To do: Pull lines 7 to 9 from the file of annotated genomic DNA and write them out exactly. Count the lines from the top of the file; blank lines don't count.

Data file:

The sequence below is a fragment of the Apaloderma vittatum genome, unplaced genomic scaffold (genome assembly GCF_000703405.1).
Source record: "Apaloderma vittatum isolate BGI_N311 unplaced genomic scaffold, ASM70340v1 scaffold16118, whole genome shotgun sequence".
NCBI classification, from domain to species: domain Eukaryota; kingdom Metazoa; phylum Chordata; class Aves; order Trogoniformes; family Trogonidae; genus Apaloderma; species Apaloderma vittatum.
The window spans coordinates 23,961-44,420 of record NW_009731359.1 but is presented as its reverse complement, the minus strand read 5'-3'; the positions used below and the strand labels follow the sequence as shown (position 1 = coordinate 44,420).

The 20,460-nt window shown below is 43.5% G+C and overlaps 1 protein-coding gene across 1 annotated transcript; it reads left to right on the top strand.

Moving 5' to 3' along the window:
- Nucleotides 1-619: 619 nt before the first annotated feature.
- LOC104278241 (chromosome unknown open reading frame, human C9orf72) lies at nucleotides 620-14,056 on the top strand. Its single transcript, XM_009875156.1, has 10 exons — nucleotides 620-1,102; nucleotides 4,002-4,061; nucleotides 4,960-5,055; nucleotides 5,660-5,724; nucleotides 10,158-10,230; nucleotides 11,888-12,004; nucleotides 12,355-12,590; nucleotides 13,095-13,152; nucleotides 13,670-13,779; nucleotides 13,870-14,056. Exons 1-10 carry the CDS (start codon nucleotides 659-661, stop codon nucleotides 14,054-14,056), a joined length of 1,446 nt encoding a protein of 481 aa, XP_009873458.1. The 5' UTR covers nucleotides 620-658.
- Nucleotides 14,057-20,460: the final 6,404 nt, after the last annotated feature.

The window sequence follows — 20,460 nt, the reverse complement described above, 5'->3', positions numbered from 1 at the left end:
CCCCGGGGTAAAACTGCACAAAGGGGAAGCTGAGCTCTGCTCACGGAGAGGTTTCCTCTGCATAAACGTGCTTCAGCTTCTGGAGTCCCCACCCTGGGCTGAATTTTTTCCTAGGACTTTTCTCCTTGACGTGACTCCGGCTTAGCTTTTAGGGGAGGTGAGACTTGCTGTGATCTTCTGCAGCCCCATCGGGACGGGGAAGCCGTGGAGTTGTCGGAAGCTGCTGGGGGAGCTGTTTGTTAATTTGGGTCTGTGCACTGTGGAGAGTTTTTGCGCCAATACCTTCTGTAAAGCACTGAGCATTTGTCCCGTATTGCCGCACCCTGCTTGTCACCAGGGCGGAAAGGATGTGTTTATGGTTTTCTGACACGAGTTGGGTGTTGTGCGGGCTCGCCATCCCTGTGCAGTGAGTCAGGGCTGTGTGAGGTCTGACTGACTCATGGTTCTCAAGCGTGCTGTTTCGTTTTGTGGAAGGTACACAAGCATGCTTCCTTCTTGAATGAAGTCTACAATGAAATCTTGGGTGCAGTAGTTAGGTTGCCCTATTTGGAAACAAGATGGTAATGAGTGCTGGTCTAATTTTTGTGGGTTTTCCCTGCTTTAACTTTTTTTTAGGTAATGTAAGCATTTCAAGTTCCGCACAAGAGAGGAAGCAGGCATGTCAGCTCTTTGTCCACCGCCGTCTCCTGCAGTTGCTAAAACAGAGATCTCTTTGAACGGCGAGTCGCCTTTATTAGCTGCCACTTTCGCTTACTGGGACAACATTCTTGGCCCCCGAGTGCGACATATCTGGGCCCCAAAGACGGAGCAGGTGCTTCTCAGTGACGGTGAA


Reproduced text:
- Nucleotides 1-619: 619 nt before the first annotated feature.
- LOC104278241 (chromosome unknown open reading frame, human C9orf72) lies at nucleotides 620-14,056 on the top strand. Its single transcript, XM_009875156.1, has 10 exons — nucleotides 620-1,102; nucleotides 4,002-4,061; nucleotides 4,960-5,055; nucleotides 5,660-5,724; nucleotides 10,158-10,230; nucleotides 11,888-12,004; nucleotides 12,355-12,590; nucleotides 13,095-13,152; nucleotides 13,670-13,779; nucleotides 13,870-14,056. Exons 1-10 carry the CDS (start codon nucleotides 659-661, stop codon nucleotides 14,054-14,056), a joined length of 1,446 nt encoding a protein of 481 aa, XP_009873458.1. The 5' UTR covers nucleotides 620-658.
- Nucleotides 14,057-20,460: the final 6,404 nt, after the last annotated feature.